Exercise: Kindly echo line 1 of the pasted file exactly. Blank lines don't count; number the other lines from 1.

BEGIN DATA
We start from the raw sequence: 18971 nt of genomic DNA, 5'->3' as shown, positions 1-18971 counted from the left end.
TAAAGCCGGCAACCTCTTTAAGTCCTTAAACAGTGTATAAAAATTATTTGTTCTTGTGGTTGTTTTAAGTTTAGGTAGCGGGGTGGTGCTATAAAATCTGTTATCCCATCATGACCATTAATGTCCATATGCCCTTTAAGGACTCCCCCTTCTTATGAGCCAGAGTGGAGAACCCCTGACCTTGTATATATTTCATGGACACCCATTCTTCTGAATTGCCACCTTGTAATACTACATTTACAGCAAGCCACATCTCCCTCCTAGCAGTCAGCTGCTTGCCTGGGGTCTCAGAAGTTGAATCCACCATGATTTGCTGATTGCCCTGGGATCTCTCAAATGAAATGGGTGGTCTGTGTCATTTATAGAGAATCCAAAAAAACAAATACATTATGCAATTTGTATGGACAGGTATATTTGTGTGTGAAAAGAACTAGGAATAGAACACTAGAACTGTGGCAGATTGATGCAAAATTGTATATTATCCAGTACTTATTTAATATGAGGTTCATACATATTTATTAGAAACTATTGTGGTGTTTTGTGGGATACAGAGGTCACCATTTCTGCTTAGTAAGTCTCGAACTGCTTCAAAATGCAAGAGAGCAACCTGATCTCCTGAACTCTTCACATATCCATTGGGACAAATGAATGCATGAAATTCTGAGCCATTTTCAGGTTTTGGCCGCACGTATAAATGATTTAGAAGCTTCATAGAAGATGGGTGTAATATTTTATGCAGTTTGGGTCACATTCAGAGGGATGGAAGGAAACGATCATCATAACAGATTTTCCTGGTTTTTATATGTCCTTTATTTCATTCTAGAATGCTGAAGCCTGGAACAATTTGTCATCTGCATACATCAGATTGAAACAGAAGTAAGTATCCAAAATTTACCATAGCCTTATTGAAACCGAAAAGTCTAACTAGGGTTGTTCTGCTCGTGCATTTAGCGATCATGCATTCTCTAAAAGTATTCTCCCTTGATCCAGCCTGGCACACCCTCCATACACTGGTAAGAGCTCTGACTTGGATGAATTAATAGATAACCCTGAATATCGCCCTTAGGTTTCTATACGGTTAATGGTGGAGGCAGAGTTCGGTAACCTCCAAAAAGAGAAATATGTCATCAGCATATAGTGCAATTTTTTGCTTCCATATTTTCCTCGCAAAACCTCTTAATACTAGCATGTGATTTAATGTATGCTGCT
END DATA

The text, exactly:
We start from the raw sequence: 18971 nt of genomic DNA, 5'->3' as shown, positions 1-18971 counted from the left end.